Visit Arches and discover a landscape of contrasting colors, landforms and textures unlike any other in the world. The park has over 2,000 natural stone arches, in addition to hundreds of soaring pinnacles, massive fins and giant balanced rocks. This red rock wonderland will amaze you with its formations, refresh you with its trails, and inspire you with its sunsets.
A rugged, whitewater river flowing northward through deep canyons, the New River is among the oldest rivers on the continent. New River Gorge National River in West Virginia encompasses over 70,000 acres of land along the New River, is rich in cultural and natural history, and offers an abundance of scenic and recreational opportunities.
Denali is six million acres of wild land, bisected by one ribbon of road. Travelers along it see the relatively low-elevation taiga forest give way to high alpine tundra and snowy mountains, culminating in North America's tallest peak, 20,310' Denali. Wild animals large and small roam un-fenced lands, living as they have for ages. Solitude, tranquility and wilderness await.
WaterSMART Funding Boosts Reclamation, Re-Use and Efficiency Projects to Maximize Water Availability in the West
Funding includes $21.2 million for reclamation and re-use projects and studies, $11 million for 34 new water and energy efficiency grants
WASHINGTON − Secretary of the Interior Ken Salazar announced today that the Bureau of Reclamation has selected $32.2 million in WaterSMART Water and Energy Efficiency Grants and Title XVI Projects and Feasibility Studies to stretch water supplies and conserve energy in the western United States.
“Strong partnerships are crucial to creating a sustainable water and energy supply,” said Secretary Salazar. “The WaterSMART program is designed to foster local partnerships and support innovative solutions to the water challenges of the future. This funding will not only help ensure a stable water supply for businesses and local residents but also create jobs, enhance the environment and strengthen local economies.”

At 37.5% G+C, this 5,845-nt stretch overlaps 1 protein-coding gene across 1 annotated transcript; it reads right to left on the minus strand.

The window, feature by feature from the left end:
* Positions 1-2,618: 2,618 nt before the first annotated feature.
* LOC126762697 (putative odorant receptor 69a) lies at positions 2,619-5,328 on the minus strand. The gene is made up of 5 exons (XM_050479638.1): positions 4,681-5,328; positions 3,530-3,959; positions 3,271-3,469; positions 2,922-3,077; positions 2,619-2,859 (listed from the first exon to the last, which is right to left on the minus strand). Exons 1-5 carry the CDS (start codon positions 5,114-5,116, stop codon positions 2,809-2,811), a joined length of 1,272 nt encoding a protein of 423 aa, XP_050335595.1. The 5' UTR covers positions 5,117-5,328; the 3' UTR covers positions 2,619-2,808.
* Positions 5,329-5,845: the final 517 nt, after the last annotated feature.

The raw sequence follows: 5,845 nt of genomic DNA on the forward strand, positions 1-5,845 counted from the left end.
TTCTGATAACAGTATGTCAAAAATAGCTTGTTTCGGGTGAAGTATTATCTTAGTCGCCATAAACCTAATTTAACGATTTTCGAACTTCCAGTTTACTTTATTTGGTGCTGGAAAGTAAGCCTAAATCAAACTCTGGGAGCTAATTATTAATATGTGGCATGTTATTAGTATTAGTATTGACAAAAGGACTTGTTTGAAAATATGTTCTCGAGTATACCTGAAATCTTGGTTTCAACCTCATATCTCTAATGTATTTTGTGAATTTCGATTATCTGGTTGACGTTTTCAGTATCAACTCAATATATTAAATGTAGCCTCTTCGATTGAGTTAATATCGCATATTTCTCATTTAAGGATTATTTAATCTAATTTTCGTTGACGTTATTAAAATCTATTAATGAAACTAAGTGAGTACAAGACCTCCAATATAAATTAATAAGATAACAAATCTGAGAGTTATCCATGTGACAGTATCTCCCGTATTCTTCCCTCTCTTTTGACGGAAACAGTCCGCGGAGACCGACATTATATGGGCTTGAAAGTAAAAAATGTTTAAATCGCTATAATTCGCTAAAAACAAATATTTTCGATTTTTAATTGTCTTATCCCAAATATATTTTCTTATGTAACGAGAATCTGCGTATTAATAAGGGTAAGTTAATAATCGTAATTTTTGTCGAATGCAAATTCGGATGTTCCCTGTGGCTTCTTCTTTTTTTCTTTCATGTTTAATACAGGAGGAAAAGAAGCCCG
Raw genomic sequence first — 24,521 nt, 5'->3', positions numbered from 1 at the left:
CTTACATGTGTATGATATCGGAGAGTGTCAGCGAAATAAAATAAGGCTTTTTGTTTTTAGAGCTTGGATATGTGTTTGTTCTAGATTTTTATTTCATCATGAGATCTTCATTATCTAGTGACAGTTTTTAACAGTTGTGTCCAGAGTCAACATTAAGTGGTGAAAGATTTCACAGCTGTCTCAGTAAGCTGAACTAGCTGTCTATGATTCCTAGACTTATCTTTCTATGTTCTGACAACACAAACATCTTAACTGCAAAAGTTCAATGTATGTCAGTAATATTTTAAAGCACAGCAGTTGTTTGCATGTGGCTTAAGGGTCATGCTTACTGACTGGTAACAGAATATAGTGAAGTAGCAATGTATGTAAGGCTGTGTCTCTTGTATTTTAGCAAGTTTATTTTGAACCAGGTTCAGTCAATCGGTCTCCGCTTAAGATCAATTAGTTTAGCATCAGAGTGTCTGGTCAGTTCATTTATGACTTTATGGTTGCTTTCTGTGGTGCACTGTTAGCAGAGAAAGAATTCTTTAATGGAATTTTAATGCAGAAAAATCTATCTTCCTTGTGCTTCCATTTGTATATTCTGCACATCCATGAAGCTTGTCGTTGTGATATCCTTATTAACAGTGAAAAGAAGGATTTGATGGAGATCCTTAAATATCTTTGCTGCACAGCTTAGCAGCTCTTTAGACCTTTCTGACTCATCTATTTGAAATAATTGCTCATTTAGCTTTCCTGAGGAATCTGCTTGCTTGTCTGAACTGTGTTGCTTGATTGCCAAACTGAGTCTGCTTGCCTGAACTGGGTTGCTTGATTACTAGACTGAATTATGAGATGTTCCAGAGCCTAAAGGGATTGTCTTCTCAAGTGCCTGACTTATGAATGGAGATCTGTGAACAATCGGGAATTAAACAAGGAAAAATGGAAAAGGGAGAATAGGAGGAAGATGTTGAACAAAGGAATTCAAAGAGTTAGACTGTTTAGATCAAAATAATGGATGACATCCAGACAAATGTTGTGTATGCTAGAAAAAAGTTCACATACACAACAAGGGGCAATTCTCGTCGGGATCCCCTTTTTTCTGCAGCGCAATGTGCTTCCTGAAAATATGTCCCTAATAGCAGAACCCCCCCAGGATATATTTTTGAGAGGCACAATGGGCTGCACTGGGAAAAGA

Secretary Salazar established WaterSMART (Sustain and Manage America's Resources for Tomorrow) in February 2010 to facilitate the work of Interior's bureaus in pursuing a sustainable water supply for the nation. The program establishes a framework to provide federal leadership and assistance on the efficient use of water and integrating water and energy policies to support the sustainable use of all natural resources. Since its establishment in 2010, WaterSMART has provided more than $118 million in competitively-awarded funding to non-federal partners, including tribes, water districts, municipalities, and universities through WaterSMART Grants and the Title XVI Program.
"Providing sufficient water for agricultural, municipal, industrial, recreational and environmental needs is fundamental to the health and economies of communities across the western United States," said Bureau of Reclamation Commissioner Michael L. Connor. "This funding will support the efforts of several local communities to secure their water supplies and reduce dependence on imported water sources."